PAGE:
The Extra Woman review: a book to toast with a well-mixed cocktail

Joanna Scutts has written a fascinating, hugely entertaining portrait of the pioneering ‘Vogue‘ editor Marjorie Hillis

Marjorie Hillis: the Vogue editor led a generation of women to live alone and like it, according to Joanna Scutts

Marjorie Hillis: the Vogue editor led a generation of women to live alone and like it, according to Joanna Scutts

Sat, Jan 13, 2018, 06:00

   
 

Book Title:
The Extra Woman: How Marjorie Hillis Led a Generation of Women to Live Alone and Like It

ISBN-13:
978-1631492730

Author:
Joanna Scutts

Publisher:
Liveright

Guideline Price:
£16.99

In the late summer of 1936, visitors to department stores all over America were greeted by glamorous displays celebrating the work of a woman called Marjorie Hillis. The displays showcased negligees, cosmetics, tea gowns, cocktail shakers – every little luxury an elegant woman could desire. But Hillis wasn’t a designer or the head of a cosmetics empire. She was an editor at Vogue magazine, and the displays were celebrating her new book, an amusing little volume which became one of 1936’s most talked-about bestsellers.

The book was called Live Alone and Like It: A Guide for the Extra Woman, and in it Hillis, then aged 46 and unmarried, offered women who lived alone (either by necessity or desire) advice and encouragement on how to create and enjoy the life they wanted – and how to do it in style. Society had always viewed single women as a problem, an embarrassment or a joke. But as Joanna Scutts points out in this fascinating and hugely entertaining book, by 1936, things were changing.

The Depression had thrown previous notions of independence and suitable employment up in the air – and that wasn’t always a bad thing for women. Although the Depression had devastated predominantly male domains such as heavy industry; traditionally female roles – teachers, nurses, garment workers, lowly office staff – were still needed. Both single and married women discovered what it was like to have an income of their own – albeit a small one (Hillis’s second book, Orchids On Your Budget, was a guide to living stylishly within one’s means).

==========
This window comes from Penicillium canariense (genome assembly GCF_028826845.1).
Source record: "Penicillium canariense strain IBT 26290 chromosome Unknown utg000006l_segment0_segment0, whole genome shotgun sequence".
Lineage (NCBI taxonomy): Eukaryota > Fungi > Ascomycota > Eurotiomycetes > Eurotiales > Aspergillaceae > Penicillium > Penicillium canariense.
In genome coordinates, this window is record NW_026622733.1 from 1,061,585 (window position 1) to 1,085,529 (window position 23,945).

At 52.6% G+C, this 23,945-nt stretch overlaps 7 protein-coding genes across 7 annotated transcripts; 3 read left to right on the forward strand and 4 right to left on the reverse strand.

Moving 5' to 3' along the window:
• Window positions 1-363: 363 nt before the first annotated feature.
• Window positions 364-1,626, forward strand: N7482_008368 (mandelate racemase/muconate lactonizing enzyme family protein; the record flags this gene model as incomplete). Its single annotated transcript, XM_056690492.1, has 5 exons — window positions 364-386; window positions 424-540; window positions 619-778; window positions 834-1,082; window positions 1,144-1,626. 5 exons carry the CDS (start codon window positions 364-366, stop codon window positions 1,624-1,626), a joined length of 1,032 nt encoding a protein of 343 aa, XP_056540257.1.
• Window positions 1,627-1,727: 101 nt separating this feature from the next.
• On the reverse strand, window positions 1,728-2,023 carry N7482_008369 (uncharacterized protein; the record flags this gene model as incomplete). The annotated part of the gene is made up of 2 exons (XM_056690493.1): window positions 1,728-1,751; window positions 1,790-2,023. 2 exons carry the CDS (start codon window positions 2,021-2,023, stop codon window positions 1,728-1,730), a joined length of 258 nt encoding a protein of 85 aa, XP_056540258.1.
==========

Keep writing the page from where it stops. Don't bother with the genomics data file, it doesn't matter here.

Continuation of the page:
Scutts is a British writer and historian based in New York, and perhaps this is why she’s able to so carefully observe the uniquely American individualism with which the nation responded to the Depression. She points out that while the New Deal was based on a spirit of solidarity (for white Americans anyway), the self-help writers whose books sold by the thousands during this period “encouraged readers to see their own individual, indomitable will as the essence of their identity as Americans, and key to their success”.

Hillis presented life as a Live-Aloner as one of fun and liberation – although she stressed the importance of friends, family and social engagement

Hillis’s book was part of that movement, but its humour and stealthy feminism made it a more radical book than contemporary titles such as Dale Carnegie’s How To Win Friends and Influence People. As Scutts points out, “Marjorie’s message, that single women could work, play and live exactly as they chose, was nothing short of revolutionary, although its trappings were lighter than air”.

Hillis presented life as a Live-Aloner (her own term) as a life of fun and liberation – a life lived for oneself, not devoted to the needs of others. Throughout it and Hillis’s subsequent books, however, she stressed the importance of friends, family and social engagement – the Live-Aloner was happy with her own delightful company, but she wasn’t selfish or isolated.

Scutts uses Hillis’s writing, from Live Alone to her final book, 1967’s Keep Going And Like It, to trace the social and cultural history of single women’s status in America in the 20th century. On the way she wittily and insightfully explores the cultural significance and influence of everyone from groundbreaking designer Dorothy Draper to fictional singleton heroines such as Auntie Mame.

Crucially, Scutts regularly reminds her readers that structural racism meant that many social advancements applied to white American women only, and she shows how African-American women had to forge their own ways of being independent (I’d love to know even more about the Emma Ransom House, the African-American equivalent of the famous Barbizon Hotel (aka Barbizon 63), which offered young women a comfortable and respectable place to live in New York City).

Having become an icon of single womanhood, at the age of 49 Marjorie Hillis caused a sensation when she married a wealthy widower called Harry Roulston. There are frustratingly few details in the book about Hillis’s (clearly happy) married life, because as Scutts says “marriage effectively silenced [her]” – she published almost nothing during the 10 years of her marriage. After Roulston’s death, however, Hillis pulled herself together and wrote more bestsellers, including 1951’s You Can Start All Over. She died in 1971, but as Scutts reminds us, her audacious celebration of female independence can still amuse and inspire us today. She and Scutts’s wonderful book should be toasted with well-mixed cocktails.

Anna Carey’s latest novel is The Making of Molly